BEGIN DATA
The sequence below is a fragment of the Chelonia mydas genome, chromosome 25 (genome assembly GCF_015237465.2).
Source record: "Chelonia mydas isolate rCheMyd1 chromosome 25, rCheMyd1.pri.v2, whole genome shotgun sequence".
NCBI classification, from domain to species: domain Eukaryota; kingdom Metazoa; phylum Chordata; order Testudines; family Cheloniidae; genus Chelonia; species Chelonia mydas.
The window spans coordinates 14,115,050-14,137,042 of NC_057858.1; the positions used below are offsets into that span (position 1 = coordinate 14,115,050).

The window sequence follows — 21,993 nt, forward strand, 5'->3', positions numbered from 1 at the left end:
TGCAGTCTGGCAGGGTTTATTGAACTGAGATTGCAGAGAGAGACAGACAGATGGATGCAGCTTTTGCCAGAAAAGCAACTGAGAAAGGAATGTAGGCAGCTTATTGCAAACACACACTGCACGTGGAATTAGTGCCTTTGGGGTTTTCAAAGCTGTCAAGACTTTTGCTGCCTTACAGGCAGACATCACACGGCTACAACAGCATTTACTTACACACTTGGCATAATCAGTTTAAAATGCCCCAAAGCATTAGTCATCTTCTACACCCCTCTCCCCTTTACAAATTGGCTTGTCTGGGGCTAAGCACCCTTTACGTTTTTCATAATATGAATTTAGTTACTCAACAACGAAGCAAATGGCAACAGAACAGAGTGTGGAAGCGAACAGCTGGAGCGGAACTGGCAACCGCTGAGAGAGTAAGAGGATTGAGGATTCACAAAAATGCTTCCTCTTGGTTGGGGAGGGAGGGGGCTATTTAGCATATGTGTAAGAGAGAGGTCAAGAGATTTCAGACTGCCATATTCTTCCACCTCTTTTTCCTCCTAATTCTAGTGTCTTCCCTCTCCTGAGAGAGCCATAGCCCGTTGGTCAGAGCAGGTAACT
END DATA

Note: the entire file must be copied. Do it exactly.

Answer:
The sequence below is a fragment of the Chelonia mydas genome, chromosome 25 (genome assembly GCF_015237465.2).
Source record: "Chelonia mydas isolate rCheMyd1 chromosome 25, rCheMyd1.pri.v2, whole genome shotgun sequence".
NCBI classification, from domain to species: domain Eukaryota; kingdom Metazoa; phylum Chordata; order Testudines; family Cheloniidae; genus Chelonia; species Chelonia mydas.
The window spans coordinates 14,115,050-14,137,042 of NC_057858.1; the positions used below are offsets into that span (position 1 = coordinate 14,115,050).

The window sequence follows — 21,993 nt, forward strand, 5'->3', positions numbered from 1 at the left end:
TGCAGTCTGGCAGGGTTTATTGAACTGAGATTGCAGAGAGAGACAGACAGATGGATGCAGCTTTTGCCAGAAAAGCAACTGAGAAAGGAATGTAGGCAGCTTATTGCAAACACACACTGCACGTGGAATTAGTGCCTTTGGGGTTTTCAAAGCTGTCAAGACTTTTGCTGCCTTACAGGCAGACATCACACGGCTACAACAGCATTTACTTACACACTTGGCATAATCAGTTTAAAATGCCCCAAAGCATTAGTCATCTTCTACACCCCTCTCCCCTTTACAAATTGGCTTGTCTGGGGCTAAGCACCCTTTACGTTTTTCATAATATGAATTTAGTTACTCAACAACGAAGCAAATGGCAACAGAACAGAGTGTGGAAGCGAACAGCTGGAGCGGAACTGGCAACCGCTGAGAGAGTAAGAGGATTGAGGATTCACAAAAATGCTTCCTCTTGGTTGGGGAGGGAGGGGGCTATTTAGCATATGTGTAAGAGAGAGGTCAAGAGATTTCAGACTGCCATATTCTTCCACCTCTTTTTCCTCCTAATTCTAGTGTCTTCCCTCTCCTGAGAGAGCCATAGCCCGTTGGTCAGAGCAGGTAACT